football

By Roger Blitz, Leisure Industries Correspondent

Should we praise European football clubs for creating an international labour market or criticise them for failing to nurture homegrown talent?

Take your pick. According to the Swiss-based CIES Football Observatory, the proportion of players playing at clubs where they trained is at an all-time low of 21.2 per cent. Five years, ago, it was at 23.1 per cent.

Among the top five countries – England, Spain, Germany, Italy and France – the proportion is even lower, at 16.5 per cent. All charts are from the CIES’ latest report.

 

No surprise, therefore, that the percentage of expatriate players is at a record high of 36.8 per cent, as the transfer market continues to flourish. Many of them are Brazilians, with 471, though in 2009 there were 538 plying their trade in Europe.

The most likely place to find a club-trained player is Sweden, Slovakia and Finland. The least likely is Italy, Turkey and Russia. English clubs are producing only 13.6 per cent of club-trained players, Germany’s proportion is not much better and they are both well behind Spain and France. Read more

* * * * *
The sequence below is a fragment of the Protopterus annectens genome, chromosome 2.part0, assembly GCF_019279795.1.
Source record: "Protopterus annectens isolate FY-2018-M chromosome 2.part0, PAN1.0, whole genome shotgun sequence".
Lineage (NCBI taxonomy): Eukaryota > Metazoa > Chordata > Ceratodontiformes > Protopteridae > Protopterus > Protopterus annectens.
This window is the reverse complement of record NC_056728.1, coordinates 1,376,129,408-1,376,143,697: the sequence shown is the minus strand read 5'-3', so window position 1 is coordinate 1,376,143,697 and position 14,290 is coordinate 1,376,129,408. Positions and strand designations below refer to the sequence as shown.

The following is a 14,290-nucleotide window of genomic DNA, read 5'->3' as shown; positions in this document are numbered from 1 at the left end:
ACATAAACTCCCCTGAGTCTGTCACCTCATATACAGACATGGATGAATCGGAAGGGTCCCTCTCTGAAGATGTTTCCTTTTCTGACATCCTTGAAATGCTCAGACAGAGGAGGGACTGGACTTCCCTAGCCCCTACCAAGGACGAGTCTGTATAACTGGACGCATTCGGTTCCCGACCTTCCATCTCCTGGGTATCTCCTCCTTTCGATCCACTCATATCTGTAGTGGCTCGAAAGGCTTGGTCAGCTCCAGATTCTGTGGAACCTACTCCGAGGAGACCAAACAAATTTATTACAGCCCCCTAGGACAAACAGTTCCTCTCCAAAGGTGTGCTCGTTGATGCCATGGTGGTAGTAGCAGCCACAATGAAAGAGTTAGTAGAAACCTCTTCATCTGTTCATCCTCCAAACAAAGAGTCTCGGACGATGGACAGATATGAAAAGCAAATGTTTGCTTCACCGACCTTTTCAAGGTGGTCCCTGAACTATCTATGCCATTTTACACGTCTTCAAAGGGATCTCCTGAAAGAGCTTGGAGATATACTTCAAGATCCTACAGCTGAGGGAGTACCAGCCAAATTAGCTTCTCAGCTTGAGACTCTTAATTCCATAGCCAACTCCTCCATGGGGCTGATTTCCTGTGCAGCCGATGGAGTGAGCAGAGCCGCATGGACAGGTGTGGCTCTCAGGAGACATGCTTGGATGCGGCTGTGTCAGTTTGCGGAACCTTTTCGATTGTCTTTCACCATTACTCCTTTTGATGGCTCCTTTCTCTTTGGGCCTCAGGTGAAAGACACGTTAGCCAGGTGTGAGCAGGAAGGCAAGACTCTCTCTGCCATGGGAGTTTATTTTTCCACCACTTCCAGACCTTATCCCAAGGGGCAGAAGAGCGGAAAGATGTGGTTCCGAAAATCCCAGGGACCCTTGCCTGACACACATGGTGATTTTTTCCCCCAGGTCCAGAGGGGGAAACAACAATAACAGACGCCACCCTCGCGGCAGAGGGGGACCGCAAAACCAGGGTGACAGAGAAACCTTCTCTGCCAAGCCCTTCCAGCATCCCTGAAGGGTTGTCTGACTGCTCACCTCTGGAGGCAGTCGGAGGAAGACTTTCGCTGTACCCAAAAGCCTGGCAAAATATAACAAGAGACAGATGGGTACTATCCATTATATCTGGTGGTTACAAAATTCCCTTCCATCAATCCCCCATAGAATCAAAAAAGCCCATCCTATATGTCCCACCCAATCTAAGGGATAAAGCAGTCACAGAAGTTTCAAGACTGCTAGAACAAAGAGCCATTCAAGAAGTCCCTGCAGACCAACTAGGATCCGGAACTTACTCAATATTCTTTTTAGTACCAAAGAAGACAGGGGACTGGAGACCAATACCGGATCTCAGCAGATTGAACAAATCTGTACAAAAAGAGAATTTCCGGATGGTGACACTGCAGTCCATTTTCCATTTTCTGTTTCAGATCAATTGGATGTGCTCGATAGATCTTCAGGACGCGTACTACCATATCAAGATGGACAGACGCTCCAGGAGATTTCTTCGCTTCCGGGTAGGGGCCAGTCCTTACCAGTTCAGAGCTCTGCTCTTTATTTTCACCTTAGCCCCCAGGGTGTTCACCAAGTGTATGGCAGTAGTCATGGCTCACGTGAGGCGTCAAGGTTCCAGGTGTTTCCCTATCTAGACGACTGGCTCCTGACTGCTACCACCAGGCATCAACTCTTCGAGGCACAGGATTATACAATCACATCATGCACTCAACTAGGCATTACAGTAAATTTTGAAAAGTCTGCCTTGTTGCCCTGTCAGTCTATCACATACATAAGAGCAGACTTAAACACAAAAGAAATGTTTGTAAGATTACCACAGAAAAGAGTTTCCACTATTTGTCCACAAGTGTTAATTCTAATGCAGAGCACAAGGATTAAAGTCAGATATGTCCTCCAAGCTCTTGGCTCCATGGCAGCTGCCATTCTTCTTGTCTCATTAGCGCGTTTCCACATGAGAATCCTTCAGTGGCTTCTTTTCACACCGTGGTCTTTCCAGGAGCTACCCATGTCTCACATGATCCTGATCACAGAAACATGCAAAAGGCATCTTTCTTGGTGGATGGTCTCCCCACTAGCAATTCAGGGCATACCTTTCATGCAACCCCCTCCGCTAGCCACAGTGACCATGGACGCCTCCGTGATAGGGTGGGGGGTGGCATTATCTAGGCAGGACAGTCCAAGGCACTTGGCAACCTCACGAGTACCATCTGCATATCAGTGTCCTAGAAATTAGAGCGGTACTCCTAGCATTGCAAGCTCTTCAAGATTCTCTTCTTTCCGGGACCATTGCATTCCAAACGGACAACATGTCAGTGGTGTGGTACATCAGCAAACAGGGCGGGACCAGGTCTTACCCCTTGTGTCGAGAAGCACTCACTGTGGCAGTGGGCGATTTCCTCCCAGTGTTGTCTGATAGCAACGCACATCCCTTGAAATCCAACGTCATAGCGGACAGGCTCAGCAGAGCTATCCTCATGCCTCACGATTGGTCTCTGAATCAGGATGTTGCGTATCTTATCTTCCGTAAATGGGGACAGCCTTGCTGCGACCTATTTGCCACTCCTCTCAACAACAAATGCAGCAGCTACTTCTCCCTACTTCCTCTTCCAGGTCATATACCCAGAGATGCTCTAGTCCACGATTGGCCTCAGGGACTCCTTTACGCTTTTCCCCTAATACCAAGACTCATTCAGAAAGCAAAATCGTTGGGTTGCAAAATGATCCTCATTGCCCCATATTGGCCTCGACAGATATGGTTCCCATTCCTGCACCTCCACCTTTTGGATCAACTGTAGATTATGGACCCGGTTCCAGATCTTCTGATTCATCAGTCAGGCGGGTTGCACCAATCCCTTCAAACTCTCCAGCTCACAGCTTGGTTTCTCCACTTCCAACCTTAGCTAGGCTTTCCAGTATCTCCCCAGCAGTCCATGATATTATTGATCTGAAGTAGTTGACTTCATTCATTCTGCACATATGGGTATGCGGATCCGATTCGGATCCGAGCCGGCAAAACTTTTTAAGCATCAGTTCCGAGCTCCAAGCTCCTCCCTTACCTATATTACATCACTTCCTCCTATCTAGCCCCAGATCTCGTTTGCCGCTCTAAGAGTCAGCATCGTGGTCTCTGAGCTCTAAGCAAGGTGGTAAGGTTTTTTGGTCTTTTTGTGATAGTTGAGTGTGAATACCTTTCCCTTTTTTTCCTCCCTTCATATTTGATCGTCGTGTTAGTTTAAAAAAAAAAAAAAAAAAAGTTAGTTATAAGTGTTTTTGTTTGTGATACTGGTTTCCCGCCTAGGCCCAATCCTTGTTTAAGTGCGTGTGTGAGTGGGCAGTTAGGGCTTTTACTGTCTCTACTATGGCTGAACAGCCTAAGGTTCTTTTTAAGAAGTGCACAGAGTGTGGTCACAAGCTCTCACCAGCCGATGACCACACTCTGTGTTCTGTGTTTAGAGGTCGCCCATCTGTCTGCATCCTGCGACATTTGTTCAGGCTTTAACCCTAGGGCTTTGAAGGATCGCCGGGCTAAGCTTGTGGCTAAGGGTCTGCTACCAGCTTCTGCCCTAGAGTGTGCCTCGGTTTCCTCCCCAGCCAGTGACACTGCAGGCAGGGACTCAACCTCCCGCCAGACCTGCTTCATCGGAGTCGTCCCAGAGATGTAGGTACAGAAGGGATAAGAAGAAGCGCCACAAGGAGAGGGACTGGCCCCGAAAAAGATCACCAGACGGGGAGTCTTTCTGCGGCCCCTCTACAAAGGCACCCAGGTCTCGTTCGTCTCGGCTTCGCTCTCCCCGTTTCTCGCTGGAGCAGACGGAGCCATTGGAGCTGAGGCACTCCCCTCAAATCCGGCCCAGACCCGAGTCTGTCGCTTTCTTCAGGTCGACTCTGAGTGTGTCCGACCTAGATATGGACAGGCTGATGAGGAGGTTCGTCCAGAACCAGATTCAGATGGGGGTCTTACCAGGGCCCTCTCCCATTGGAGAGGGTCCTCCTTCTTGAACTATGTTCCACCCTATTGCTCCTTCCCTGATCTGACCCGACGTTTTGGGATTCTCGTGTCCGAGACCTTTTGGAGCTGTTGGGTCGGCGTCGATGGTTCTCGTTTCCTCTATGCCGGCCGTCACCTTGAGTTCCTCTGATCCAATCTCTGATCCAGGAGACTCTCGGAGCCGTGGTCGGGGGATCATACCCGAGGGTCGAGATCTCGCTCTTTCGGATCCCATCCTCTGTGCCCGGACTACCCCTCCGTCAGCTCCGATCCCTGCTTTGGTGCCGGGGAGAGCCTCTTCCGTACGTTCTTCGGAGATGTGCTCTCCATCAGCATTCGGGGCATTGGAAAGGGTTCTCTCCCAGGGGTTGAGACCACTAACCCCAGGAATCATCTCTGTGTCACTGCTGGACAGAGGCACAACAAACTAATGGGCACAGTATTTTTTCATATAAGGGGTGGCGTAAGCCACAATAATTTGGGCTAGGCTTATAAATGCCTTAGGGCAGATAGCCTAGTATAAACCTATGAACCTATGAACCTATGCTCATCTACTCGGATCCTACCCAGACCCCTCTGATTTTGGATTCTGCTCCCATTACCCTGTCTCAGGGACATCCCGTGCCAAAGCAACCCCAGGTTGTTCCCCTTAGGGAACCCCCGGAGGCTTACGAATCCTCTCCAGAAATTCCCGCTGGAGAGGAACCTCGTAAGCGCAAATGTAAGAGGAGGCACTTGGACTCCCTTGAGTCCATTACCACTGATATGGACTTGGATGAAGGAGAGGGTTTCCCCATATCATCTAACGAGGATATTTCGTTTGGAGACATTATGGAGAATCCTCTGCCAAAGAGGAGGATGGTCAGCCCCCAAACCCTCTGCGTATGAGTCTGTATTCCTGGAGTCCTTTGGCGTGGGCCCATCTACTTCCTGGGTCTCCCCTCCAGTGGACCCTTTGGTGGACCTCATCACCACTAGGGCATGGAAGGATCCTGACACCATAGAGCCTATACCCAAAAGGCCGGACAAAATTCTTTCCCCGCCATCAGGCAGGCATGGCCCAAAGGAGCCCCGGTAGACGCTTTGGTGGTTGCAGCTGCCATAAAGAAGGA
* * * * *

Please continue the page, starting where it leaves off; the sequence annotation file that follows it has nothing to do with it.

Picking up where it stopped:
Keith Fray

Something has got the English media — and to some extent the population at large — in a periodic fit of frenzy. Austerity starting to bite? One banker’s bonus too many?

No, the issue is who should succeed Fabio Capello as the manager of the England football team, often referred to as the ‘second most important job in the country’. Tottenham manager, Harry Redknapp, seems to be the likely successor.

Capello may be a hard act to follow. Despite an embarrassing exit from the 2010 World Cup at the hands of Germany, he surprisingly comes top in a table of England managers since the second world war ranked by the percentage of games won. Read more